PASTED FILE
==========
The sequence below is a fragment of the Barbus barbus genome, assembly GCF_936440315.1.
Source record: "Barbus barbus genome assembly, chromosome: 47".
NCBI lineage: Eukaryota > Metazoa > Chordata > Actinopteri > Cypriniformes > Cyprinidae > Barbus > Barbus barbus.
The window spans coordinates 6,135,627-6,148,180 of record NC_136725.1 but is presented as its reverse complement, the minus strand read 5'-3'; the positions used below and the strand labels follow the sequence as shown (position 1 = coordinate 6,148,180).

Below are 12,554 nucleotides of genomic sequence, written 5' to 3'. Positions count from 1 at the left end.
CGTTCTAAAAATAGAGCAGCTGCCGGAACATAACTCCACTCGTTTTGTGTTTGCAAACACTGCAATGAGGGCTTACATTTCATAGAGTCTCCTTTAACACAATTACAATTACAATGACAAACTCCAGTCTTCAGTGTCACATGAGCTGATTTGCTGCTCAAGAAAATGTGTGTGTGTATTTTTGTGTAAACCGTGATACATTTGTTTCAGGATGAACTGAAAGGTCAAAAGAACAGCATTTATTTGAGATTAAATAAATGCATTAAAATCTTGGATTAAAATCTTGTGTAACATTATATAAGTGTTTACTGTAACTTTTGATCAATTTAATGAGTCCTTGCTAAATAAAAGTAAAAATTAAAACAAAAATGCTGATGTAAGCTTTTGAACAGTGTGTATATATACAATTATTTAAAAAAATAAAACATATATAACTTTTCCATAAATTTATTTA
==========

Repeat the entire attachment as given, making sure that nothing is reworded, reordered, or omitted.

The sequence below is a fragment of the Barbus barbus genome, assembly GCF_936440315.1.
Source record: "Barbus barbus genome assembly, chromosome: 47".
NCBI lineage: Eukaryota > Metazoa > Chordata > Actinopteri > Cypriniformes > Cyprinidae > Barbus > Barbus barbus.
The window spans coordinates 6,135,627-6,148,180 of record NC_136725.1 but is presented as its reverse complement, the minus strand read 5'-3'; the positions used below and the strand labels follow the sequence as shown (position 1 = coordinate 6,148,180).

Below are 12,554 nucleotides of genomic sequence, written 5' to 3'. Positions count from 1 at the left end.
CGTTCTAAAAATAGAGCAGCTGCCGGAACATAACTCCACTCGTTTTGTGTTTGCAAACACTGCAATGAGGGCTTACATTTCATAGAGTCTCCTTTAACACAATTACAATTACAATGACAAACTCCAGTCTTCAGTGTCACATGAGCTGATTTGCTGCTCAAGAAAATGTGTGTGTGTATTTTTGTGTAAACCGTGATACATTTGTTTCAGGATGAACTGAAAGGTCAAAAGAACAGCATTTATTTGAGATTAAATAAATGCATTAAAATCTTGGATTAAAATCTTGTGTAACATTATATAAGTGTTTACTGTAACTTTTGATCAATTTAATGAGTCCTTGCTAAATAAAAGTAAAAATTAAAACAAAAATGCTGATGTAAGCTTTTGAACAGTGTGTATATATACAATTATTTAAAAAAATAAAACATATATAACTTTTCCATAAATTTATTTA